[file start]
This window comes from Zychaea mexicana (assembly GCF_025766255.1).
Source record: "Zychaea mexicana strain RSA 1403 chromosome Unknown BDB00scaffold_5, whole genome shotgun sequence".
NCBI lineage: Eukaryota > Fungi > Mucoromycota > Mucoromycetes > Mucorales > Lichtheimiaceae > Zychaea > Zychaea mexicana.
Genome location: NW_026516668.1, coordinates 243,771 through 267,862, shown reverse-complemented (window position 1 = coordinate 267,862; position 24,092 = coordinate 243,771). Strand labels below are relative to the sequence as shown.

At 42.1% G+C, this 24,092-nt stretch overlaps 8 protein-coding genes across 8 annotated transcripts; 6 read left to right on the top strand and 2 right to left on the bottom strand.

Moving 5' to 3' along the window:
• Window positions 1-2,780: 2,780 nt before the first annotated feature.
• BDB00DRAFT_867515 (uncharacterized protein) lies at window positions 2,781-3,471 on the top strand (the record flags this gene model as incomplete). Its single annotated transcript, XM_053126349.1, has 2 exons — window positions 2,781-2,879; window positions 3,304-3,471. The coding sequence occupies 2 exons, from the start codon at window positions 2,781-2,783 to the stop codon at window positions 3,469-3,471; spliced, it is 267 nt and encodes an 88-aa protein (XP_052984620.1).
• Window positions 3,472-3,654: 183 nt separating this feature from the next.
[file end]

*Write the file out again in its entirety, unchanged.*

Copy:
This window comes from Zychaea mexicana (assembly GCF_025766255.1).
Source record: "Zychaea mexicana strain RSA 1403 chromosome Unknown BDB00scaffold_5, whole genome shotgun sequence".
NCBI lineage: Eukaryota > Fungi > Mucoromycota > Mucoromycetes > Mucorales > Lichtheimiaceae > Zychaea > Zychaea mexicana.
Genome location: NW_026516668.1, coordinates 243,771 through 267,862, shown reverse-complemented (window position 1 = coordinate 267,862; position 24,092 = coordinate 243,771). Strand labels below are relative to the sequence as shown.

At 42.1% G+C, this 24,092-nt stretch overlaps 8 protein-coding genes across 8 annotated transcripts; 6 read left to right on the top strand and 2 right to left on the bottom strand.

Moving 5' to 3' along the window:
• Window positions 1-2,780: 2,780 nt before the first annotated feature.
• BDB00DRAFT_867515 (uncharacterized protein) lies at window positions 2,781-3,471 on the top strand (the record flags this gene model as incomplete). Its single annotated transcript, XM_053126349.1, has 2 exons — window positions 2,781-2,879; window positions 3,304-3,471. The coding sequence occupies 2 exons, from the start codon at window positions 2,781-2,783 to the stop codon at window positions 3,469-3,471; spliced, it is 267 nt and encodes an 88-aa protein (XP_052984620.1).
• Window positions 3,472-3,654: 183 nt separating this feature from the next.